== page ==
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Self and No-Self

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pp. 31-54

...standing the notion of no-self has been to define it as a gloss on the notion of self. I would like to reverse the process and see no-self as the primary analog for talk about a self. To do this, we need to show how the notion of self is incapable of embracing the concept of no-self within itself. A good place to begin is by questioning Feuerbach’s project of unmasking all theology as a ...

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God

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pp. 55-78

...fear that first made gods in the world—wrote the first-century poet Petron-ius. Hume went on to point to the origins of religion in unknown causes that hold us hanging between life and death and “which become the constant object of our hope and fear.” The hopes and fears surrounding death and the ultimate human desire for its cure are as obvious as they are difficult ...

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Morality

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pp. 79-102

...and desire have no concrete ethical content. Their intersect occupies a place between those two orders—the is and the ought to be—whose conflict is a central concern of philosophy. It is the place we stand as we fear the finitude of our lives such as they are and from which we hope for a more desirable world. What we do about what we see there is another thing. Mythical sto-...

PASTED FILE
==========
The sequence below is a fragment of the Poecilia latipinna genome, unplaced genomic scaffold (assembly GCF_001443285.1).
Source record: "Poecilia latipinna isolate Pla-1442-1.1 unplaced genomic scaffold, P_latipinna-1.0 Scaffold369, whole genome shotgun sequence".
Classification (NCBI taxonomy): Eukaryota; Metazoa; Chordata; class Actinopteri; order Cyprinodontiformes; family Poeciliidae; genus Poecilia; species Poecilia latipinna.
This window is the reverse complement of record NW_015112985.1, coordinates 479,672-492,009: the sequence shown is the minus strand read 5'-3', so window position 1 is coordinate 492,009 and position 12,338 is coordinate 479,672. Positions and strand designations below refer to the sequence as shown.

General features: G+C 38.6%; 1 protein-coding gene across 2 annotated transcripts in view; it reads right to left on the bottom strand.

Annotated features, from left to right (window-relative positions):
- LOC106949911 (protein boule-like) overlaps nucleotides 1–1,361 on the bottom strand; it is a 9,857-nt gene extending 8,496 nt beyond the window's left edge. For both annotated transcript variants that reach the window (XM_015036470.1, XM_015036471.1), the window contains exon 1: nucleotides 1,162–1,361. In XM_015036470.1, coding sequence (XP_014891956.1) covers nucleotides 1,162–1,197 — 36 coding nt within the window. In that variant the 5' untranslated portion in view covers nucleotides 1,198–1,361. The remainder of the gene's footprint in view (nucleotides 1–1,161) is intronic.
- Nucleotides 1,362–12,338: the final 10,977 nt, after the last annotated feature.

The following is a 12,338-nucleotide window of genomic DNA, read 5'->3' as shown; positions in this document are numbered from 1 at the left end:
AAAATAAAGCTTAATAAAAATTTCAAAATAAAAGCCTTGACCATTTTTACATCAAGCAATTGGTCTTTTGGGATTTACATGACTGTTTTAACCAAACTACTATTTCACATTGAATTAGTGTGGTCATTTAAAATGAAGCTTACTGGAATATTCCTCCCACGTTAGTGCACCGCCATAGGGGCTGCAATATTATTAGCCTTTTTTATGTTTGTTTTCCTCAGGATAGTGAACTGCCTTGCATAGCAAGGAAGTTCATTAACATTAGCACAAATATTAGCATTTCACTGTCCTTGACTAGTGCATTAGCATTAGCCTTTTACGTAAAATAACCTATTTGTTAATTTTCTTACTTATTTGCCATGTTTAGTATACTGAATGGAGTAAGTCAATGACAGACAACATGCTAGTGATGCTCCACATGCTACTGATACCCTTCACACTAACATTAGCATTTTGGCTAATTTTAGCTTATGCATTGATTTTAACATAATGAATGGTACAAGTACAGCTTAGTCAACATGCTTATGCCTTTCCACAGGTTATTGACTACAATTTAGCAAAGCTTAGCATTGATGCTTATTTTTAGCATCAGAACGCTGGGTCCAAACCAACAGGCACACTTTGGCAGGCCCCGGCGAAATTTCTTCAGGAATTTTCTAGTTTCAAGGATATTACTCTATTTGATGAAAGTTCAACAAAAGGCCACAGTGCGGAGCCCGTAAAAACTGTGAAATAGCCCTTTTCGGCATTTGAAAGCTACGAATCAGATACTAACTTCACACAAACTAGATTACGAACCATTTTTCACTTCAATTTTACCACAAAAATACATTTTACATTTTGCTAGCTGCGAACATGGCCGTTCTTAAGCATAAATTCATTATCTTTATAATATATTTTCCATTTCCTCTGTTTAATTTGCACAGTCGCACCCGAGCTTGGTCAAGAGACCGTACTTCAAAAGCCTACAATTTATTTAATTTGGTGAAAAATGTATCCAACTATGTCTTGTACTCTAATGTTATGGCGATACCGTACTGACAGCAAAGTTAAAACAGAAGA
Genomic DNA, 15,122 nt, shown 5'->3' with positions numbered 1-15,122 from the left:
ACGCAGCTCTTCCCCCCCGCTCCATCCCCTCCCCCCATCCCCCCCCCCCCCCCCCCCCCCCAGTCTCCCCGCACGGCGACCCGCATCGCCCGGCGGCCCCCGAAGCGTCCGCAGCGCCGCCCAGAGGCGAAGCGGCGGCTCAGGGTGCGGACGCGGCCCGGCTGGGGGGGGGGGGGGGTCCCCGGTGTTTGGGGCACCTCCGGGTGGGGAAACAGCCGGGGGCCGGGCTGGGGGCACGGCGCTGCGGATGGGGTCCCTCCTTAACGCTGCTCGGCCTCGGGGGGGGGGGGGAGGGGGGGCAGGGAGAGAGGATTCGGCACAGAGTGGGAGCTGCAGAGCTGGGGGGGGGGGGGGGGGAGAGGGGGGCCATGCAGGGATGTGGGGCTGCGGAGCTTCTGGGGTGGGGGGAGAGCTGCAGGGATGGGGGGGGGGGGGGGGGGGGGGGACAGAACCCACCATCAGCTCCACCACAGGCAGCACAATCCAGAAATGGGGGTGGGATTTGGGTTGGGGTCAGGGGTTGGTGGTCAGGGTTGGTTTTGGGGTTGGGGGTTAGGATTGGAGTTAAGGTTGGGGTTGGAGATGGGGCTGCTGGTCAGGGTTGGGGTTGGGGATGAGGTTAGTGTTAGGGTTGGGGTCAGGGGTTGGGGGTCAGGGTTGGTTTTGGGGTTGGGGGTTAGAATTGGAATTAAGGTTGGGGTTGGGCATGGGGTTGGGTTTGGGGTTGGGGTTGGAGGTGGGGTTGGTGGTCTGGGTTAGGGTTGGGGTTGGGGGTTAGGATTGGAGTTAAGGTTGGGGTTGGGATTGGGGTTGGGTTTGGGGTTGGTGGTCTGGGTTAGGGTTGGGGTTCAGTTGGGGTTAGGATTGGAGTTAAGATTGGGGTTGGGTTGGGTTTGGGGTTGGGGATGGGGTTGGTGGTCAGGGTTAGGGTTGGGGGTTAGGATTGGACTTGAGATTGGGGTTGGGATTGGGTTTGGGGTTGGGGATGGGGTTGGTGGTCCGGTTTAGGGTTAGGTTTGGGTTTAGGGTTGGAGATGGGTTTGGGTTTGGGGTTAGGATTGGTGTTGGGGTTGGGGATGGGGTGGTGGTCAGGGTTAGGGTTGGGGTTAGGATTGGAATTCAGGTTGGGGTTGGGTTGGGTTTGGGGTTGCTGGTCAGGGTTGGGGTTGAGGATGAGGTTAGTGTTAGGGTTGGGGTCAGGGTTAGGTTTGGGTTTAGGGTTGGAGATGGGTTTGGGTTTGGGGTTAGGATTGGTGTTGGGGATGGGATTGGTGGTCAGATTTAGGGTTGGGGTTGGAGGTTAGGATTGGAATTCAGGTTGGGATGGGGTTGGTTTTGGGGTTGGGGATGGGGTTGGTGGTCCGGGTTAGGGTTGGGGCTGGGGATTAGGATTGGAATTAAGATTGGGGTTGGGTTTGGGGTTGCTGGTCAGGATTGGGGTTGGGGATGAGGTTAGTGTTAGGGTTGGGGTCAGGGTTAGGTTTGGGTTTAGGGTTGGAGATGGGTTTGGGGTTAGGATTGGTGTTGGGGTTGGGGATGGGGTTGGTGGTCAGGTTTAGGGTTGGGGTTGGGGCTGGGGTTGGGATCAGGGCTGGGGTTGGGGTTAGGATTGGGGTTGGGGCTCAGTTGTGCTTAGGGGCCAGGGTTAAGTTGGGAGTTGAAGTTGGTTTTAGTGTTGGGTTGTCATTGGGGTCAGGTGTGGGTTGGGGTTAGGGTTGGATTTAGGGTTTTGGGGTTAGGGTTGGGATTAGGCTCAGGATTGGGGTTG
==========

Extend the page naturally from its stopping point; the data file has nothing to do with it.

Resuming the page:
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Property

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pp. 103-122

...the notion of property in a much wider sense than normal in order to draw together some of the many loose ends left dangling in the discussion thus far. The primary analogy for property, we will suggest, is consciousness of having a body “of one’s own,” but we begin with the notion of ownership or Accumulating possessions is a way of feeding desires for health, power, ...

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The East-West Divide

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pp. 123-140

...ter in Japan after a formal education in the United States and Europe has left me chronically pestered by thoughts about the East-West divide. They buzz around inside of my head like flies that, try as I might, I cannot swat down. Often enough I catch myself envious of people who live within a more or less stable horizon where the sun rises at one end and sets at the other, within ...

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Epilogue

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pp. 141-142

The shadow of intolerance cast by the pursuit of certitude is no less long and menacing in the intellectual adventures of the East than it is in the West. Each side has its own correctives which today, more than ever, need to be consulted to combat the global institutionalization of knowledge as information. It has become clearer to me in hindsight than it was when I set out ...

Notes

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pp. 143-178

Bibliography

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pp. 179-190

Index of Proper Names

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pp. 191-193

Back Cover

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p. 202-202


E-ISBN-13: 9780824839567
Print-ISBN-13: 9780824838850

Publication Year: 2013

Series Title: Nanzan Library of Asian Religion and Culture